“Gift Card” and “Free iPhone” Text Spam

On November 20, 2013, the FTC announced a settlement with a group of marketers who had allegedly sent more than 30 million deceptive spam text messages to consumers, directing them to deceptive websites.  Cresta Pillsbury, Jan-Paul Diaz, Joshua Brewer and Daniel Stanitski, and their company Ecommerce Merchants, LLC, which did business as Superior Affiliate Management, were among the subjects of a series of FTC actions.

The defendants allegedly sent spam text messages to people offering supposedly free iPhones, iPads, and $1000 gift cards, with content such as “FREE MSG: You Have Been Chosen To Test & Keep The New iPad For Free Only Today!! Go To [scam website] And Enter 2244 And Your Zipcode To Claim It Now!”  The victims did not receive the promised items.  Instead they were taken to sites that requested personal information and required to sign up for numerous additional offers, often involving other purchases or paid subscriptions.

The settlement permanently bans the defendants from involvement with sending unauthorized or unsolicited text messages.  They also are prohibited from deceptively presenting an offer as “free,” or from misleading consumers about the use of the personal information collected.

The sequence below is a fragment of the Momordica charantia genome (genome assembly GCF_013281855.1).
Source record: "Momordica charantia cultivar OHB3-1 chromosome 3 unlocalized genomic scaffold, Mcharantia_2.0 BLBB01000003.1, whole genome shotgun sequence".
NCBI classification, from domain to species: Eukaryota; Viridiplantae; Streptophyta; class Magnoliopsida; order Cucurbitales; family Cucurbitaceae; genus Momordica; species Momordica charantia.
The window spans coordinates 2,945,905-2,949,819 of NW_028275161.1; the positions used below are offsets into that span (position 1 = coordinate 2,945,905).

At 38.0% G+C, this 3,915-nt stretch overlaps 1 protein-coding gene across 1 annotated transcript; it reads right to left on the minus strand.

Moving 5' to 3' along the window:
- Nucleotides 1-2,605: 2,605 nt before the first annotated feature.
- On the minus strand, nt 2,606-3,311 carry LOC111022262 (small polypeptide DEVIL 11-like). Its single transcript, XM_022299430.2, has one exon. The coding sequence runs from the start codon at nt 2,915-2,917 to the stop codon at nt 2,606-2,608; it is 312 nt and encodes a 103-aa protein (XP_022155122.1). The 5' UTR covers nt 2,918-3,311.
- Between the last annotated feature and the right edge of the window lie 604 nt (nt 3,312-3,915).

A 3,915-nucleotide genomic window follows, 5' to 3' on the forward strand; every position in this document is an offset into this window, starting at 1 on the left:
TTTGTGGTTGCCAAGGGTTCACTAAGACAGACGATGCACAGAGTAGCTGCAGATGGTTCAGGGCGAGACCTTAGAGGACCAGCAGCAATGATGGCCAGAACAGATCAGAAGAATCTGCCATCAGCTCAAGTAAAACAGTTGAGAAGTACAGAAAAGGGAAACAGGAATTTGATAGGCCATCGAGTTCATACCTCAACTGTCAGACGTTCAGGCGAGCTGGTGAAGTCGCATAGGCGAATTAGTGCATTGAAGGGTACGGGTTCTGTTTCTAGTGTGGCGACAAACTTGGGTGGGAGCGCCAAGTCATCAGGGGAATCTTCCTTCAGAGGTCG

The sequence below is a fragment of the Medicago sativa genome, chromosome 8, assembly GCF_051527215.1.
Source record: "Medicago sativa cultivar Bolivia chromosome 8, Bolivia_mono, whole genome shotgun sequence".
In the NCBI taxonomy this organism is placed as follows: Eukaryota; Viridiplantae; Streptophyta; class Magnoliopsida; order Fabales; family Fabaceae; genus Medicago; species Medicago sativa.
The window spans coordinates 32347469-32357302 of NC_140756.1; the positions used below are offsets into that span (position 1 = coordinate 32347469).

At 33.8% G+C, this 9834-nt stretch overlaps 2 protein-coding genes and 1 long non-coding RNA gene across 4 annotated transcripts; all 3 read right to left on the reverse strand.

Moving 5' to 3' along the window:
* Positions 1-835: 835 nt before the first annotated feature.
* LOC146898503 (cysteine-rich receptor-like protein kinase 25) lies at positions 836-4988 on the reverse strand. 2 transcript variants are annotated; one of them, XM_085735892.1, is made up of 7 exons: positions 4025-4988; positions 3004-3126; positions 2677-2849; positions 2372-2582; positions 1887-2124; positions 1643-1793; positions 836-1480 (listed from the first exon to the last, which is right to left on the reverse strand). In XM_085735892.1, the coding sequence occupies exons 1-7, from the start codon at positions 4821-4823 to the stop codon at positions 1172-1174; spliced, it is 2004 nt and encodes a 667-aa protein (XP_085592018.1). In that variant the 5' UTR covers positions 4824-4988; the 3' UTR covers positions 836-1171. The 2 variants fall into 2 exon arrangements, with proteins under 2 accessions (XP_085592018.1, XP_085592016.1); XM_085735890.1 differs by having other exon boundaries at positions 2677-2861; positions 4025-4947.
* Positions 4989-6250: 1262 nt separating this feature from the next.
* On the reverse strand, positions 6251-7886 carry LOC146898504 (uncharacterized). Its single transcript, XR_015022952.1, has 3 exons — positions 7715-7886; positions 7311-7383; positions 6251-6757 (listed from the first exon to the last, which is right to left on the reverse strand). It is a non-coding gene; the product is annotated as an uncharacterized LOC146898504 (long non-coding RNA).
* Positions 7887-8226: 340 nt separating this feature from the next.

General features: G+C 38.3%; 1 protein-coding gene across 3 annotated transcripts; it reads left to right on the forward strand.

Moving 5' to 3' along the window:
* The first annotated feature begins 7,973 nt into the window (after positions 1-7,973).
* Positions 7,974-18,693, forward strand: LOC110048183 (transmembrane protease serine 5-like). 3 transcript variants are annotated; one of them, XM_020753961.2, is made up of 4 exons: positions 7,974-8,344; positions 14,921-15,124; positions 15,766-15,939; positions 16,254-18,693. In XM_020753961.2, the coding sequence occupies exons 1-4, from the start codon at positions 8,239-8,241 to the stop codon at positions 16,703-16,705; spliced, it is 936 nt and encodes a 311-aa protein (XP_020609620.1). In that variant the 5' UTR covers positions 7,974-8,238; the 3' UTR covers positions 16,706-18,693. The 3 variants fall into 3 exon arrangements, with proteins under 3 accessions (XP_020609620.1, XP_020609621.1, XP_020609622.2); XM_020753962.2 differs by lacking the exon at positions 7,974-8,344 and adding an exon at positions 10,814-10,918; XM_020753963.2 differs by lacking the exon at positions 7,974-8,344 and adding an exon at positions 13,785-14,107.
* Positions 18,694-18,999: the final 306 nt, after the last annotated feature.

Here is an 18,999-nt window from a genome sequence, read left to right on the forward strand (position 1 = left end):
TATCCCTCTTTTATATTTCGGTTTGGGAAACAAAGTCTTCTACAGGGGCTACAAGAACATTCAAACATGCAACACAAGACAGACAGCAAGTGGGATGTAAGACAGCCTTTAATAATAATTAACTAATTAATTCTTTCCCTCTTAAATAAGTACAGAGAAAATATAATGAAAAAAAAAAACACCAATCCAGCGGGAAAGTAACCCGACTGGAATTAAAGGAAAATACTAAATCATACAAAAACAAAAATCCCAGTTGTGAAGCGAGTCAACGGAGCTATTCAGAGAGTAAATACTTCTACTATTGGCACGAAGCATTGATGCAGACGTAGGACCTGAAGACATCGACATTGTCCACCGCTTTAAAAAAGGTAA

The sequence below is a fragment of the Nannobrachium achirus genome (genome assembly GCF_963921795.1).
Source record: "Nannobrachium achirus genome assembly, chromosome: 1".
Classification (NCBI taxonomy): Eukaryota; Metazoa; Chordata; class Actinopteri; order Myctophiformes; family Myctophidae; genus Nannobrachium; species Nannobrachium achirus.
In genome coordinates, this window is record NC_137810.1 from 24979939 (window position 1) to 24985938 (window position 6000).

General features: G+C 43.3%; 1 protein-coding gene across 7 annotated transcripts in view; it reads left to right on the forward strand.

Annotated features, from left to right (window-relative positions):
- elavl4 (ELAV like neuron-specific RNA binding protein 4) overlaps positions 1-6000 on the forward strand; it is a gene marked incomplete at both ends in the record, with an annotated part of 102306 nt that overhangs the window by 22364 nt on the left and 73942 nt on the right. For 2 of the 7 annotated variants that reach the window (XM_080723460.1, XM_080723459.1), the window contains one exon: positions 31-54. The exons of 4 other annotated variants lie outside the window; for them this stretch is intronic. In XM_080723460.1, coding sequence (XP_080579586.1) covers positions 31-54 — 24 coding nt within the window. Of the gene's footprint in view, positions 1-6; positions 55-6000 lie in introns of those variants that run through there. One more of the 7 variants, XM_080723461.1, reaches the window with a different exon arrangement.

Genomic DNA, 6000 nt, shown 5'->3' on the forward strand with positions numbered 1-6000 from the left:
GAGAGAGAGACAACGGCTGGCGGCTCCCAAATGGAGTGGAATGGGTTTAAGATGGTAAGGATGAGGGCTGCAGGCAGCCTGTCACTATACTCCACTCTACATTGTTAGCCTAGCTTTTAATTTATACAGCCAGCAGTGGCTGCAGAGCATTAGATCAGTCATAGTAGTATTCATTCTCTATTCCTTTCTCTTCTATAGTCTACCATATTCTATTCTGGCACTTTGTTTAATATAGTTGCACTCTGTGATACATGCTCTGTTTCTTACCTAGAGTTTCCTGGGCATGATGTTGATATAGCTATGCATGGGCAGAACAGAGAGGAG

The defendants also allegedly operated a network of affiliates that sent spam text messages. As part of the settlement they are prohibited from operating an affiliate network for deceptive purposes, required to inform members of any future affiliate networks they operate of the terms of the order, and required to monitor the affiliates to prevent deceptive or unfair activities.

            The settlement requires a monetary judgment of $356,950, the full amount of money the defendants earned from the scam after paying their affiliates. However, the judgment is suspended due to their inability to pay.


            Scam artists know that your telephone and your computer can be a direct channel to your bank account.  Check your bills carefully each month.  If you do not recognize a charge or understand why it is on your bill, call your telephone or internet service provider and demand an explanation.  For the same reason, be very skeptical about spam messages you receive. 

Be especially wary of “free” offers. A “free” offer that lets a crook into your personal financial information is way too expensive for you to accept.

Article contributed by Alan L. Marx, volunteer blogger for AARP Tennessee.